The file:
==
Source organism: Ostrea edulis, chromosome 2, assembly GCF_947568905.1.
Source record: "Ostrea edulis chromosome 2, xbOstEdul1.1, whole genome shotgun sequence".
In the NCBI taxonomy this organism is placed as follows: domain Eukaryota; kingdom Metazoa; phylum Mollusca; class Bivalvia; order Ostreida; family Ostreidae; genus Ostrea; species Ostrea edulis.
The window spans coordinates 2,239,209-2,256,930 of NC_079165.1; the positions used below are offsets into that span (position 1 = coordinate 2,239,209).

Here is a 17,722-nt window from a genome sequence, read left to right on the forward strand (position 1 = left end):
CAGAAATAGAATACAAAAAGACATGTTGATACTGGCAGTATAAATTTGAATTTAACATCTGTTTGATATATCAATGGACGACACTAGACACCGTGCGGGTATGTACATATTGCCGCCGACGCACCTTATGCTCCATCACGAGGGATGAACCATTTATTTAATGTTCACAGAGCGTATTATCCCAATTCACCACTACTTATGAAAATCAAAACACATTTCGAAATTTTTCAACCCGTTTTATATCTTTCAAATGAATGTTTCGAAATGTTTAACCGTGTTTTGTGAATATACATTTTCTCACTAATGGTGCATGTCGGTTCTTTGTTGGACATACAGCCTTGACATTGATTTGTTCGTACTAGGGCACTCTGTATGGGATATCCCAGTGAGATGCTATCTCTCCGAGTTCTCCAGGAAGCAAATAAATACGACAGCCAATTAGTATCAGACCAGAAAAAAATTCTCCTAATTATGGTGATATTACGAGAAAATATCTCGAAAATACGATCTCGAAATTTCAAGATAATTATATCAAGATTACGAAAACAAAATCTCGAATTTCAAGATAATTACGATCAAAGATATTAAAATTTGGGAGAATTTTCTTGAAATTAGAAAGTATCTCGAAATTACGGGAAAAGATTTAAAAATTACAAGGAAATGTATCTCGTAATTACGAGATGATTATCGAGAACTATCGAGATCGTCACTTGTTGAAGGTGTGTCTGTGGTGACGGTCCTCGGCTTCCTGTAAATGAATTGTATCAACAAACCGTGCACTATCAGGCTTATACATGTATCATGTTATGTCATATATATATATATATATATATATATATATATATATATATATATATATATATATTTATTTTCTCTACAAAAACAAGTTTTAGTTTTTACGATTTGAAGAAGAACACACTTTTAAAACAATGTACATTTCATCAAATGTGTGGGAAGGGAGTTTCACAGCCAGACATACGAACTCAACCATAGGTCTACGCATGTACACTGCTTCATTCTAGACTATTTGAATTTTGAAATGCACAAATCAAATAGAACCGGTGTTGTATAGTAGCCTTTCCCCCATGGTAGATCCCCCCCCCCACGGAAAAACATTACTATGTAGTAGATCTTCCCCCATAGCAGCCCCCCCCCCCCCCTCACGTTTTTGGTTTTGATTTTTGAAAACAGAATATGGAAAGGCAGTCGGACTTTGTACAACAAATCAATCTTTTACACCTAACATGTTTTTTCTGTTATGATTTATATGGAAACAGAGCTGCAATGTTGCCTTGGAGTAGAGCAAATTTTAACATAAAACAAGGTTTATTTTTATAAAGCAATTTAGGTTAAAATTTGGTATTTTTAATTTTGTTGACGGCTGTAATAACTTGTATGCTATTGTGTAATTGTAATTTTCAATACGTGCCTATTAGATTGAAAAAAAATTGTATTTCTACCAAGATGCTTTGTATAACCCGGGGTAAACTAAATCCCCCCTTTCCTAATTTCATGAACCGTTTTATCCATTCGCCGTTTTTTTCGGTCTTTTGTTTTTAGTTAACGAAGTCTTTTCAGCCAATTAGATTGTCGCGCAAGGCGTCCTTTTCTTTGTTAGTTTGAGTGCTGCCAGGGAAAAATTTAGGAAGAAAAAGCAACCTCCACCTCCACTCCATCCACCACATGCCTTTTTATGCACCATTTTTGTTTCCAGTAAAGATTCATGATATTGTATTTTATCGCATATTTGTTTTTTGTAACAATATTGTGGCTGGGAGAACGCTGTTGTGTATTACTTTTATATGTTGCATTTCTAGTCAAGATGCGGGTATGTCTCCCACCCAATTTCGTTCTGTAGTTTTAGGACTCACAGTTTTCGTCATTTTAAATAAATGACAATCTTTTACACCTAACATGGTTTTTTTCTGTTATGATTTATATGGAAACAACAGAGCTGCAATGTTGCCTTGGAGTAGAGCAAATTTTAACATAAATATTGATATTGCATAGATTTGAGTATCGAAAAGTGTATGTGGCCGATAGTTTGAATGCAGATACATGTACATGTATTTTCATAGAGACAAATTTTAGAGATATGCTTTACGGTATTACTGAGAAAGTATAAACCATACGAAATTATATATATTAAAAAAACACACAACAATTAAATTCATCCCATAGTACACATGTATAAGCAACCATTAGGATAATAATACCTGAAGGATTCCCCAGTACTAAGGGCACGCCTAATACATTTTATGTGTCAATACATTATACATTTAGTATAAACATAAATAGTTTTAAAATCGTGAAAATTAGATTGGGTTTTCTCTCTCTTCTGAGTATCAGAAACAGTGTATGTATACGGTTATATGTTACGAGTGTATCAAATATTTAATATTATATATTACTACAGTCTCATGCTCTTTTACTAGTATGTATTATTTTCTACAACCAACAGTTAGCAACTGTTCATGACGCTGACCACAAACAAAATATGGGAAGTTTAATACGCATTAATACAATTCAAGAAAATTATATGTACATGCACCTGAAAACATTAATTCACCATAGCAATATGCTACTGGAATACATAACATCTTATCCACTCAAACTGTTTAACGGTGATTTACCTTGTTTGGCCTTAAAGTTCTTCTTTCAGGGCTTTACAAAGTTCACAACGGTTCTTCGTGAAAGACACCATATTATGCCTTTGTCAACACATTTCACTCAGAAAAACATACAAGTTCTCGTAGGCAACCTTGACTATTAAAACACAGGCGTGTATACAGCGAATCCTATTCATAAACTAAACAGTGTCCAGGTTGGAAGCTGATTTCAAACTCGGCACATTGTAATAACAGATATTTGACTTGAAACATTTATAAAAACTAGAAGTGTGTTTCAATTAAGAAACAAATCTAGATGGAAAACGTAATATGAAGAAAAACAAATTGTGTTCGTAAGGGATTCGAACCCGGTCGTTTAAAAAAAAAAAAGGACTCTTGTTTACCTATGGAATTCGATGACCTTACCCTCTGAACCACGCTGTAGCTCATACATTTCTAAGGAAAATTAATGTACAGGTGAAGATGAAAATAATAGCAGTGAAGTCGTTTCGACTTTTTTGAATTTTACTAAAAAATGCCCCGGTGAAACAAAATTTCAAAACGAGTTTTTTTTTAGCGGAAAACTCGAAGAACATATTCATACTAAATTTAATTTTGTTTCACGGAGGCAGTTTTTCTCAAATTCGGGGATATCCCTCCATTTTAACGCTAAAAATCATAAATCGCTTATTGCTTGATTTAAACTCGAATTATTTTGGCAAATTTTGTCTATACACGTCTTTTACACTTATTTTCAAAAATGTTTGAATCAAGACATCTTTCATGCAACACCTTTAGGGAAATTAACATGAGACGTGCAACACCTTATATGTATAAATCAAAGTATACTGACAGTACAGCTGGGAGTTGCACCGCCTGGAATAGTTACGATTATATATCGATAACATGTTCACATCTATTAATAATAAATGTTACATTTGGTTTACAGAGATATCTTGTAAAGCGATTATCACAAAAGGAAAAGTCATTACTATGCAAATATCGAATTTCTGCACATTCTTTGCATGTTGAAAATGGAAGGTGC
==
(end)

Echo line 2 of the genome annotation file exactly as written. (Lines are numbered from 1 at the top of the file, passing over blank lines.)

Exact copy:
Source record: "Ostrea edulis chromosome 2, xbOstEdul1.1, whole genome shotgun sequence".